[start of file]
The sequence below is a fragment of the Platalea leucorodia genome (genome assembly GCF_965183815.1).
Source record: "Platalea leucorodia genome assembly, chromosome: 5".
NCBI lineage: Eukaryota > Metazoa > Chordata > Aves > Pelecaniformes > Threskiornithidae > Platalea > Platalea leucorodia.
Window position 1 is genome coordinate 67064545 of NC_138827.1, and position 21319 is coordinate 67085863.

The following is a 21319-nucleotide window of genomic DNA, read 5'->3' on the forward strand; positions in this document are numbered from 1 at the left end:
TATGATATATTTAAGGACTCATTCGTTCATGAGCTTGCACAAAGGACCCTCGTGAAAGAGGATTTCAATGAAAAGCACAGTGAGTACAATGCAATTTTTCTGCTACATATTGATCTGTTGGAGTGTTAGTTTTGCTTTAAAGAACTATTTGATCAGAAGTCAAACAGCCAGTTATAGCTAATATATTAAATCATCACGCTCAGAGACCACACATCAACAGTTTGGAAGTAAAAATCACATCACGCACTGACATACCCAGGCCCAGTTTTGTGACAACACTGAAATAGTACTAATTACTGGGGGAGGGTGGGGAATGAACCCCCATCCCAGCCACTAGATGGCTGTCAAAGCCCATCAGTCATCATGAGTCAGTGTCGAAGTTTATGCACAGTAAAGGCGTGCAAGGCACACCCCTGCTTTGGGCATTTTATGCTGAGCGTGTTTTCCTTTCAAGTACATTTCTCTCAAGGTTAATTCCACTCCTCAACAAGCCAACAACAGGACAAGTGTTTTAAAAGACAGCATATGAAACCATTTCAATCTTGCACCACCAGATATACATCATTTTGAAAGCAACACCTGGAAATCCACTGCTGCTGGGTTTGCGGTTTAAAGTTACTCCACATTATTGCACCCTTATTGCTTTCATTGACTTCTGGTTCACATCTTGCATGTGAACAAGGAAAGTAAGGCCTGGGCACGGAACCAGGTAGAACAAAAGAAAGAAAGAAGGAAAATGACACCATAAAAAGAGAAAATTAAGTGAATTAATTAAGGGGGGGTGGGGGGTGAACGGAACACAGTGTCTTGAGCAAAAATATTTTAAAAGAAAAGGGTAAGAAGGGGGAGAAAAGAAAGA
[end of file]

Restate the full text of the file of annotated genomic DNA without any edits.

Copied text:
The sequence below is a fragment of the Platalea leucorodia genome (genome assembly GCF_965183815.1).
Source record: "Platalea leucorodia genome assembly, chromosome: 5".
NCBI lineage: Eukaryota > Metazoa > Chordata > Aves > Pelecaniformes > Threskiornithidae > Platalea > Platalea leucorodia.
Window position 1 is genome coordinate 67064545 of NC_138827.1, and position 21319 is coordinate 67085863.

The following is a 21319-nucleotide window of genomic DNA, read 5'->3' on the forward strand; positions in this document are numbered from 1 at the left end:
TATGATATATTTAAGGACTCATTCGTTCATGAGCTTGCACAAAGGACCCTCGTGAAAGAGGATTTCAATGAAAAGCACAGTGAGTACAATGCAATTTTTCTGCTACATATTGATCTGTTGGAGTGTTAGTTTTGCTTTAAAGAACTATTTGATCAGAAGTCAAACAGCCAGTTATAGCTAATATATTAAATCATCACGCTCAGAGACCACACATCAACAGTTTGGAAGTAAAAATCACATCACGCACTGACATACCCAGGCCCAGTTTTGTGACAACACTGAAATAGTACTAATTACTGGGGGAGGGTGGGGAATGAACCCCCATCCCAGCCACTAGATGGCTGTCAAAGCCCATCAGTCATCATGAGTCAGTGTCGAAGTTTATGCACAGTAAAGGCGTGCAAGGCACACCCCTGCTTTGGGCATTTTATGCTGAGCGTGTTTTCCTTTCAAGTACATTTCTCTCAAGGTTAATTCCACTCCTCAACAAGCCAACAACAGGACAAGTGTTTTAAAAGACAGCATATGAAACCATTTCAATCTTGCACCACCAGATATACATCATTTTGAAAGCAACACCTGGAAATCCACTGCTGCTGGGTTTGCGGTTTAAAGTTACTCCACATTATTGCACCCTTATTGCTTTCATTGACTTCTGGTTCACATCTTGCATGTGAACAAGGAAAGTAAGGCCTGGGCACGGAACCAGGTAGAACAAAAGAAAGAAAGAAGGAAAATGACACCATAAAAAGAGAAAATTAAGTGAATTAATTAAGGGGGGGTGGGGGGTGAACGGAACACAGTGTCTTGAGCAAAAATATTTTAAAAGAAAAGGGTAAGAAGGGGGAGAAAAGAAAGA